Emine and Derin

Emine Last Day

Due to a late start we didn’t do the normal warm up run and I warned Emine that we would have no time for a break to watch video or have a hot drink in the middle. There was just too much to get done – but with the sun being out it was the sort of day where you don’t want to stop for a break anyway. Bumps/Pivoting We went into the Tommeuses bumps to use the bumps to help Emine overcome her pivoting difficulties. First of all the situation was only made possible because she wasn’t afraid of the steep bumps. Bumps are formed by skiers pivoting. The skis are always sideslipping on their uphill edges and only go flat for a moment when pointing downhill while the edge change is made. With many skiers doing that in the same place a bump forms with the top (apex) of the bump at the place where the edge change takes place and snow isn’t pushed away anywhere. The skier stands on the upper shoulder of the bump and has the ski tips are suspended in mid air. The pole is planted on the apex of the bump and used for support. Just a very slight movement of the centre of mass towards the pole starts the skis slipping downhill and due to being in the air it is extremely easy to swing the tips of the skis down and inwards. The centre of mass itself must be moved downhill directly between the pole and the ski tips to make this happen. Emine soon had her first ever sensation of a pivot without resorting to a twist and started to feel how the motion of the centre of mass initiated the process – not a forceful twisting action.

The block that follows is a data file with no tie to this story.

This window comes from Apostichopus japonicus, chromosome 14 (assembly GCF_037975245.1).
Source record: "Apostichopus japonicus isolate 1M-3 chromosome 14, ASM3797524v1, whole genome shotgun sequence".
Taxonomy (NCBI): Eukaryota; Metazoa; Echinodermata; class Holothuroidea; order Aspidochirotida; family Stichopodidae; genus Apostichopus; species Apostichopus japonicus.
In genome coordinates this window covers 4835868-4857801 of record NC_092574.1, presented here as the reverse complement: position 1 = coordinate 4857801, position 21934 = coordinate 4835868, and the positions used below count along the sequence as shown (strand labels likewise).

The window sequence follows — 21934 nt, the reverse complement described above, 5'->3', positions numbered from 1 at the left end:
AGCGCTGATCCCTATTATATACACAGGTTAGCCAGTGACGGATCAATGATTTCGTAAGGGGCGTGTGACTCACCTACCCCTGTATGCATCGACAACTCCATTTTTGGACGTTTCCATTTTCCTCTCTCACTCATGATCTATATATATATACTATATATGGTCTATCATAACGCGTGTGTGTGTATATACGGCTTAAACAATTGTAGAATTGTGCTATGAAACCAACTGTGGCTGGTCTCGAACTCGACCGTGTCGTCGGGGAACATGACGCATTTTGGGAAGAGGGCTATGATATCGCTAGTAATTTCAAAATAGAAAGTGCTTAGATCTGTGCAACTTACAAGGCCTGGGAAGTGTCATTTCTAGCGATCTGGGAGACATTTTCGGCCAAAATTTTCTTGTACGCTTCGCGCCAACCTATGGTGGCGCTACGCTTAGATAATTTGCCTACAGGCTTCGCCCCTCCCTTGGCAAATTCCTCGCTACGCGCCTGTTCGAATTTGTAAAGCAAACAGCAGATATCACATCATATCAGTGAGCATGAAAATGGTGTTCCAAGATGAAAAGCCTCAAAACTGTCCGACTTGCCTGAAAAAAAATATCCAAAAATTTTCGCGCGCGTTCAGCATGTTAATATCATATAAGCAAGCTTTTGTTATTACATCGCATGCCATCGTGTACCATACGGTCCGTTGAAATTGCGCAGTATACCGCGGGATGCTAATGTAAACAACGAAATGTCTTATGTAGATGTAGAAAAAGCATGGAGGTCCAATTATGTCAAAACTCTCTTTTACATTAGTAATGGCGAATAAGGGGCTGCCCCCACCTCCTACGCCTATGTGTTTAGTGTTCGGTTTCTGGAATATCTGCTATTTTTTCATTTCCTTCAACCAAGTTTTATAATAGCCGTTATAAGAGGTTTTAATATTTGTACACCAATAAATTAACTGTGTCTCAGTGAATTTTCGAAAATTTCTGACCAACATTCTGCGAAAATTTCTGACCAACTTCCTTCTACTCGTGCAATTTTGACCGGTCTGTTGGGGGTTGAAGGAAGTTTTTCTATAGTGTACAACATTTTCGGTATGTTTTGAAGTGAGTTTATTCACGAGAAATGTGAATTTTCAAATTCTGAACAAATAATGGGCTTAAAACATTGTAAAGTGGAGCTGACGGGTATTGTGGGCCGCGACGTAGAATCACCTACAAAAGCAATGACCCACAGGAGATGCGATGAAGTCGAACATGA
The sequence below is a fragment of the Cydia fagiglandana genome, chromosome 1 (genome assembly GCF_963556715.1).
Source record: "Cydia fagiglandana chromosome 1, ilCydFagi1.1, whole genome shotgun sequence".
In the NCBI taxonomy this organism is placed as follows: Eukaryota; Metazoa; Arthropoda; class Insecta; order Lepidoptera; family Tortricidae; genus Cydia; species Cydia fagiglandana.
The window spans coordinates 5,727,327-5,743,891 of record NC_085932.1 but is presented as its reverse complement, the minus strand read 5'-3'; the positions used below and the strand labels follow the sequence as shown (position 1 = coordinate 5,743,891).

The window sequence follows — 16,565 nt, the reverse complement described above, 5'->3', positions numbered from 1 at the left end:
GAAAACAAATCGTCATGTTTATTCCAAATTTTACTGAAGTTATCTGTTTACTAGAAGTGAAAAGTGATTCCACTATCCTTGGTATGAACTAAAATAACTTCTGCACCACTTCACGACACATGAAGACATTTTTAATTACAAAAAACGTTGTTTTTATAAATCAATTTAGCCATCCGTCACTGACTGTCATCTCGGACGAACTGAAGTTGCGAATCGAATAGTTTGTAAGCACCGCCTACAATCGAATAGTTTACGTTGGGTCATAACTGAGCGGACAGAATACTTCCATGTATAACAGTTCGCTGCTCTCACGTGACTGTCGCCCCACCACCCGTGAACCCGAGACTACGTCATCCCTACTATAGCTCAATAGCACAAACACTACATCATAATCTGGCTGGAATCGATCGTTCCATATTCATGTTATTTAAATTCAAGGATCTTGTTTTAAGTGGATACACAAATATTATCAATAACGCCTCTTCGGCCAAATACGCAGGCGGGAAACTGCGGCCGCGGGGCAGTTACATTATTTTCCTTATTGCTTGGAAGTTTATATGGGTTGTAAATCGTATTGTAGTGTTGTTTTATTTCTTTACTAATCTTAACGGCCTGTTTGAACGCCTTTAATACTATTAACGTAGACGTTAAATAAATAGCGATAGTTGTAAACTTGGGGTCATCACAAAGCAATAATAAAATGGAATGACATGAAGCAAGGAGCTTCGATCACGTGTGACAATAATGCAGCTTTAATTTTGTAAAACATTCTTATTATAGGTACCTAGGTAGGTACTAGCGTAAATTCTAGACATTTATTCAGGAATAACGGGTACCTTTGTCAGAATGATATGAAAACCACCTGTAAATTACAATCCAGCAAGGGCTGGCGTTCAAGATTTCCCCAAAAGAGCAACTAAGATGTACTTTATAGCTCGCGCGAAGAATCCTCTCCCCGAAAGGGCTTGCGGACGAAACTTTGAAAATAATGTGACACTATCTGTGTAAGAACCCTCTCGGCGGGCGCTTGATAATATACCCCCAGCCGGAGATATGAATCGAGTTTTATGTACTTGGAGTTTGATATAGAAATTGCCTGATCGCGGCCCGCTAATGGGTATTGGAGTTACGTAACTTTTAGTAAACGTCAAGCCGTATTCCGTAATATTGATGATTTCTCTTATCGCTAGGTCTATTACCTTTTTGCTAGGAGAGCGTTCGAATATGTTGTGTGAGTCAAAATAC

Back on the piste I wanted to use the first run to develop Emine’s carving. My plans had been to travel over to a wide flat piste for this purpose but we didn’t have the time now. Straight away I showed Emine how to make the edge changes necessary for high speed carved turns. Most people struggle with this even on a gentle slope! Standing across the slope I had Emine use her poles for support either side and move her centre of mass to change from uphill edges to downhill edges – a very difficult thing to get right as the lower ski always slips away when doing this statically. With a little bit of assistance Emine soon had it working. Off we went then carving down this blue piste and Emine got it immediately. The purpose of this exercise was to prepare her for slalom. Yesterday Emine’s inclination was due to pushing the skis away – not due to anchoring the skis on the ground and getting the body to fall over. Carving was being developed here to change this. One more run – on the Vert training piste and then over to the slalom – which is effectively a black run with poles! Emine did a fantastic job and was able to get it right even in the slalom course!

Slalom 29.39 Seconds

Emine’s target was to get below 30 seconds – so she made it – another 1.5 seconds improvement – and after the most rapid crash course in carving in history! In reality Emine was much faster than the time indicates because she was simply not used to dealing with all the speed and so ended up with a very poor line in the race course. Just a little work to correct this and she would be very fast already. The main problem that Emine was now experiencing was that she didn’t know how to get out of a turn effectively – because she had not yet bee taught this – so despite trying hard she could not avoid getting later and later on her turns and then losing time as a consequence. We would begin work on this aspect of dynamics next – but before that there was a small detour to make – because I figured that gymnast Emine might like the opportunity to make a big jump!